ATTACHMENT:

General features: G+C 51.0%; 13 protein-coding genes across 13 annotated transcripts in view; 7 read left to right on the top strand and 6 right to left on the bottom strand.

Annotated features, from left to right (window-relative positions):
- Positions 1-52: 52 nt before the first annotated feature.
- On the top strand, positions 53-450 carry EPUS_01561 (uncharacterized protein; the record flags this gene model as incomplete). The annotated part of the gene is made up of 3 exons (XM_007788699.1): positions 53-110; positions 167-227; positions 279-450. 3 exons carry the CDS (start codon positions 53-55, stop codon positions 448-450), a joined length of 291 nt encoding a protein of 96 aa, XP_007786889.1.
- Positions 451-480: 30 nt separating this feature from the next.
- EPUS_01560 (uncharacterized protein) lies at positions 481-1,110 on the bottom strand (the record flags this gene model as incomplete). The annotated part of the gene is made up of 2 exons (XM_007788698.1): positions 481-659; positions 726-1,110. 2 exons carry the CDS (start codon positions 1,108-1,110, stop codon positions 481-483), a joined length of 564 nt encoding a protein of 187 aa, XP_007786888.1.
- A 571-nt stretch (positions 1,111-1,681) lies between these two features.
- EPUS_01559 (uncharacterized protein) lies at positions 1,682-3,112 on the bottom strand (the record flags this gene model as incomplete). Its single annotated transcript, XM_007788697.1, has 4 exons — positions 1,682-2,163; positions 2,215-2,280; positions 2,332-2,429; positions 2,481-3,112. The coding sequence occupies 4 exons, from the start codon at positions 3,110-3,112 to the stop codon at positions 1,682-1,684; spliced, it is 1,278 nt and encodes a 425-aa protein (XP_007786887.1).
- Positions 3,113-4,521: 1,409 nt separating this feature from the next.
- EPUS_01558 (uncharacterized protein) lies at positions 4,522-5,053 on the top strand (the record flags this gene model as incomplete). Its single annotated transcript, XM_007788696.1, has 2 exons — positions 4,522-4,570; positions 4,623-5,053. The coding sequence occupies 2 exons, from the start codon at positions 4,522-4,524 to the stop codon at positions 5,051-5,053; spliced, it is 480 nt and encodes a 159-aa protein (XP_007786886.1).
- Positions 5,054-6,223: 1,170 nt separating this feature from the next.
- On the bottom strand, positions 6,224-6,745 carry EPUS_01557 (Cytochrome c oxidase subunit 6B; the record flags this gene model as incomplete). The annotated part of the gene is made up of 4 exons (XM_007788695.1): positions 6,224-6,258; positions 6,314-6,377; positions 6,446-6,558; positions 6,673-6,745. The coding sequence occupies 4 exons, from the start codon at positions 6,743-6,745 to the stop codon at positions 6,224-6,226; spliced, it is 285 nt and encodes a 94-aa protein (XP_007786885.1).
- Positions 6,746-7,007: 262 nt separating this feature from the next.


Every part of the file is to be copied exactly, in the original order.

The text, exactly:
General features: G+C 51.0%; 13 protein-coding genes across 13 annotated transcripts in view; 7 read left to right on the top strand and 6 right to left on the bottom strand.

Annotated features, from left to right (window-relative positions):
- Positions 1-52: 52 nt before the first annotated feature.
- On the top strand, positions 53-450 carry EPUS_01561 (uncharacterized protein; the record flags this gene model as incomplete). The annotated part of the gene is made up of 3 exons (XM_007788699.1): positions 53-110; positions 167-227; positions 279-450. 3 exons carry the CDS (start codon positions 53-55, stop codon positions 448-450), a joined length of 291 nt encoding a protein of 96 aa, XP_007786889.1.
- Positions 451-480: 30 nt separating this feature from the next.
- EPUS_01560 (uncharacterized protein) lies at positions 481-1,110 on the bottom strand (the record flags this gene model as incomplete). The annotated part of the gene is made up of 2 exons (XM_007788698.1): positions 481-659; positions 726-1,110. 2 exons carry the CDS (start codon positions 1,108-1,110, stop codon positions 481-483), a joined length of 564 nt encoding a protein of 187 aa, XP_007786888.1.
- A 571-nt stretch (positions 1,111-1,681) lies between these two features.
- EPUS_01559 (uncharacterized protein) lies at positions 1,682-3,112 on the bottom strand (the record flags this gene model as incomplete). Its single annotated transcript, XM_007788697.1, has 4 exons — positions 1,682-2,163; positions 2,215-2,280; positions 2,332-2,429; positions 2,481-3,112. The coding sequence occupies 4 exons, from the start codon at positions 3,110-3,112 to the stop codon at positions 1,682-1,684; spliced, it is 1,278 nt and encodes a 425-aa protein (XP_007786887.1).
- Positions 3,113-4,521: 1,409 nt separating this feature from the next.
- EPUS_01558 (uncharacterized protein) lies at positions 4,522-5,053 on the top strand (the record flags this gene model as incomplete). Its single annotated transcript, XM_007788696.1, has 2 exons — positions 4,522-4,570; positions 4,623-5,053. The coding sequence occupies 2 exons, from the start codon at positions 4,522-4,524 to the stop codon at positions 5,051-5,053; spliced, it is 480 nt and encodes a 159-aa protein (XP_007786886.1).
- Positions 5,054-6,223: 1,170 nt separating this feature from the next.
- On the bottom strand, positions 6,224-6,745 carry EPUS_01557 (Cytochrome c oxidase subunit 6B; the record flags this gene model as incomplete). The annotated part of the gene is made up of 4 exons (XM_007788695.1): positions 6,224-6,258; positions 6,314-6,377; positions 6,446-6,558; positions 6,673-6,745. The coding sequence occupies 4 exons, from the start codon at positions 6,743-6,745 to the stop codon at positions 6,224-6,226; spliced, it is 285 nt and encodes a 94-aa protein (XP_007786885.1).
- Positions 6,746-7,007: 262 nt separating this feature from the next.